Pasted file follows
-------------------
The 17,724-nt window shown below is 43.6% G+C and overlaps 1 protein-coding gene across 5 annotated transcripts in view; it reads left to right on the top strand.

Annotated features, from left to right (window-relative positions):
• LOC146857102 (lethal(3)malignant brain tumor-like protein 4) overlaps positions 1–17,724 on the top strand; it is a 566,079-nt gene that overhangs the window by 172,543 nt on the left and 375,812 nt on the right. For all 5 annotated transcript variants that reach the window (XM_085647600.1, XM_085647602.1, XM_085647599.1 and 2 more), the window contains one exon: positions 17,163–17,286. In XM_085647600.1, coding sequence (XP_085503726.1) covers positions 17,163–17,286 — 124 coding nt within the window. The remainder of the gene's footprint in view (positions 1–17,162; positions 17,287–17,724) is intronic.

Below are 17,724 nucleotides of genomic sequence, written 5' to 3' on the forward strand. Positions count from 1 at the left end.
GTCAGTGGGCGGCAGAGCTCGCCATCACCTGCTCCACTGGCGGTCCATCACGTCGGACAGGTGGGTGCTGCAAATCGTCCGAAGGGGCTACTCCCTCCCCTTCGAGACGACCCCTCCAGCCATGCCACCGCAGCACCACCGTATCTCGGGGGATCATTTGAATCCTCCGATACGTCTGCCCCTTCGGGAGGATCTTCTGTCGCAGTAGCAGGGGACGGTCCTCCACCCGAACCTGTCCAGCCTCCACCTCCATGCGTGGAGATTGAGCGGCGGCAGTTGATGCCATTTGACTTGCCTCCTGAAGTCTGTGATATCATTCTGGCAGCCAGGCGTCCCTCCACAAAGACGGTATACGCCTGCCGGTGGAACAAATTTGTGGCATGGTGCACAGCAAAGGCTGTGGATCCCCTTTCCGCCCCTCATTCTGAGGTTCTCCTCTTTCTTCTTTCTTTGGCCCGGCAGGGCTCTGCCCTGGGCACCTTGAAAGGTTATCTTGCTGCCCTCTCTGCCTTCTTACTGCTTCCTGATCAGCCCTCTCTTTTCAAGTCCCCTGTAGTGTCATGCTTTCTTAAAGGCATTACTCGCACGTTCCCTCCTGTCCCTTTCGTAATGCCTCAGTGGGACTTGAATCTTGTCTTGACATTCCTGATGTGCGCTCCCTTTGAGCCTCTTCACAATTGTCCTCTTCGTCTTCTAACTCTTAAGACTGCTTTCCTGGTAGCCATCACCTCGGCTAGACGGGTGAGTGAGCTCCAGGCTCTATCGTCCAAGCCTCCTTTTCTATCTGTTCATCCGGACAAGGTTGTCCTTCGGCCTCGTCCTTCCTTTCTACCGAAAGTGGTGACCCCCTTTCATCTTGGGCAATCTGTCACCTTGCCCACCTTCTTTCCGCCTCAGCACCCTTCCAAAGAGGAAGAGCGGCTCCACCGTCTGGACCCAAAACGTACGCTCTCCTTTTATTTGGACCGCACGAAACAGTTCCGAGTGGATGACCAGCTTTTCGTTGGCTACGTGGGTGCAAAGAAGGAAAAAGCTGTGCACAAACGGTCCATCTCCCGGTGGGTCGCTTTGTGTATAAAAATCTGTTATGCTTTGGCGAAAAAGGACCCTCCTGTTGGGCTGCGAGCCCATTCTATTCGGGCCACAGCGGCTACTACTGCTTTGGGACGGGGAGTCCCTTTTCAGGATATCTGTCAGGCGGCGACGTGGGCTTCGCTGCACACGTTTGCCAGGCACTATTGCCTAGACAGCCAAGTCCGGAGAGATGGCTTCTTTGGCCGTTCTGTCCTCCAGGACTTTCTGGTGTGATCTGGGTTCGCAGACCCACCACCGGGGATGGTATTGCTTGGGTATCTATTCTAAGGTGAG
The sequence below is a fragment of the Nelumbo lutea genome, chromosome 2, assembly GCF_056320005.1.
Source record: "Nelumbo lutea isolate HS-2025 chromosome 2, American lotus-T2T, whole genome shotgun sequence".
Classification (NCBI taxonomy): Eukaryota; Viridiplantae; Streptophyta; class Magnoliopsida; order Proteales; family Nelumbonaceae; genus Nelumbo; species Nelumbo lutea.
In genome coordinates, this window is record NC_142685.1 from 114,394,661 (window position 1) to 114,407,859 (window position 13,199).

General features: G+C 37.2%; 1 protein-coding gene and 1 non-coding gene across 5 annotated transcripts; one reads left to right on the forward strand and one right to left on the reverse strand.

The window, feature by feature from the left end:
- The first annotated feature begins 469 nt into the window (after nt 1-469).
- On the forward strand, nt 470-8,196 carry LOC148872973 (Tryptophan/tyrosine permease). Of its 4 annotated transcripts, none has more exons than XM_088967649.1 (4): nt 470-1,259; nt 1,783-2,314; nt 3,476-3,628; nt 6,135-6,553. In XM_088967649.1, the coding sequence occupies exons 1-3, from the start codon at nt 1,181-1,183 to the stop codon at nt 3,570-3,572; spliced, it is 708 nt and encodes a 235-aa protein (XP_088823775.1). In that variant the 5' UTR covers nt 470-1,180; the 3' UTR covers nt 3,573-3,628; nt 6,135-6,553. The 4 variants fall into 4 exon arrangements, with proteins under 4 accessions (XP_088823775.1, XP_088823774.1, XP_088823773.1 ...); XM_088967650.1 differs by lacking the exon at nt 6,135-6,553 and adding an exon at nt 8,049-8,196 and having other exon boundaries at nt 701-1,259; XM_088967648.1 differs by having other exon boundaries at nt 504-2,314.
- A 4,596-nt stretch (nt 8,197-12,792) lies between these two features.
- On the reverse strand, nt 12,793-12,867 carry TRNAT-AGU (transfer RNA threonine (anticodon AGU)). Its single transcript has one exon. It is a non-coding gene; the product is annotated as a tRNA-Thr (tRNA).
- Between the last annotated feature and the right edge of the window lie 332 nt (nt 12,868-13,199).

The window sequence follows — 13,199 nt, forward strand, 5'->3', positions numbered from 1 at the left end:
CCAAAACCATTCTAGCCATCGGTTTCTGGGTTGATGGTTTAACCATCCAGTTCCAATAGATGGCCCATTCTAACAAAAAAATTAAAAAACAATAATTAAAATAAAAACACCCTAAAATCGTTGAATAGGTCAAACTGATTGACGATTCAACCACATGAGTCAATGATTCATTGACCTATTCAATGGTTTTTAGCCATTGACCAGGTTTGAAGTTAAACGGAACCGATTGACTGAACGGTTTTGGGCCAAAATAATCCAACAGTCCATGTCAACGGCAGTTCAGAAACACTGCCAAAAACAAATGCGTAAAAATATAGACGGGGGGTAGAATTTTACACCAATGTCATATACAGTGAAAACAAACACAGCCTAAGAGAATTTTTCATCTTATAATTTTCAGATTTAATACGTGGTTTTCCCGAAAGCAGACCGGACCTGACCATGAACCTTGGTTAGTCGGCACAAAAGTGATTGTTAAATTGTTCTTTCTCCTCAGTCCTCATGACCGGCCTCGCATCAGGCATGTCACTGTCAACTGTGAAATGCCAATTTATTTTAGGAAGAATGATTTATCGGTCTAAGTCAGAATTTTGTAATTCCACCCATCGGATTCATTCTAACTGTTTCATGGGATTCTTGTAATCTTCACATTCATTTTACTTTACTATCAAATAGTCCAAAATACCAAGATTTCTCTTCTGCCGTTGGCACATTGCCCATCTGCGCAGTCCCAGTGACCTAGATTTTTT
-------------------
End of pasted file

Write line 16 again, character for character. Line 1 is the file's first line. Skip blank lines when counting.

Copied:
- Between the last annotated feature and the right edge of the window lie 332 nt (nt 12,868-13,199).